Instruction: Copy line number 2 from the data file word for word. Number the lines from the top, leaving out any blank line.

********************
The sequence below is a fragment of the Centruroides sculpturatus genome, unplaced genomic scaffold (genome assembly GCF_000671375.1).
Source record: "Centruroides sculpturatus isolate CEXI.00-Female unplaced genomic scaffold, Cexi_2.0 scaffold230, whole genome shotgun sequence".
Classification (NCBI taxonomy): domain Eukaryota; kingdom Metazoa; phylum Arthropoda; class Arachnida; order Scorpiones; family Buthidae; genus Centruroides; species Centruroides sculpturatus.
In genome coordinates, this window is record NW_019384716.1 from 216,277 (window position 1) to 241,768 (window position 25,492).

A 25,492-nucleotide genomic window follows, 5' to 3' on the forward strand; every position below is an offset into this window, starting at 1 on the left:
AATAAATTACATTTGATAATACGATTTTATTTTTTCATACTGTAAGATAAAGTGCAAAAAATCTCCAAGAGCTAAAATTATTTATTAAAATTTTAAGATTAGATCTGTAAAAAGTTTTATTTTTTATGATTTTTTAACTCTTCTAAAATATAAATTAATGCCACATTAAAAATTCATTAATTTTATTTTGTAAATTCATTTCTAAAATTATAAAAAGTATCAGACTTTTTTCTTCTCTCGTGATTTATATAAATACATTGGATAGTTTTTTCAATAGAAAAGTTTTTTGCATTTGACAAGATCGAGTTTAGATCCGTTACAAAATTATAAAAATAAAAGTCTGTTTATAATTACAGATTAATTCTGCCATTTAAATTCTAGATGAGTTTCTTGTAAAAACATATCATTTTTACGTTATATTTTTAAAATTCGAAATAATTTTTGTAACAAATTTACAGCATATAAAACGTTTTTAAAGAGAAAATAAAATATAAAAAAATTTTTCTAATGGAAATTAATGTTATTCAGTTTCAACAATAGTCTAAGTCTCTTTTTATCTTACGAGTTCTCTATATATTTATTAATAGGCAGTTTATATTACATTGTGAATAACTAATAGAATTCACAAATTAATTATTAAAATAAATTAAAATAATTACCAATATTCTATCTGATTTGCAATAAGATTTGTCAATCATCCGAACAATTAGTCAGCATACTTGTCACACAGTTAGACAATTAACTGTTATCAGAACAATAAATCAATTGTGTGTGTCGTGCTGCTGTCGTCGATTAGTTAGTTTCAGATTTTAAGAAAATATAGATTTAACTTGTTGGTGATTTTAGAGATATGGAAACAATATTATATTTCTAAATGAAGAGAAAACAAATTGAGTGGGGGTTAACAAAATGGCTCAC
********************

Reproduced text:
Source record: "Centruroides sculpturatus isolate CEXI.00-Female unplaced genomic scaffold, Cexi_2.0 scaffold230, whole genome shotgun sequence".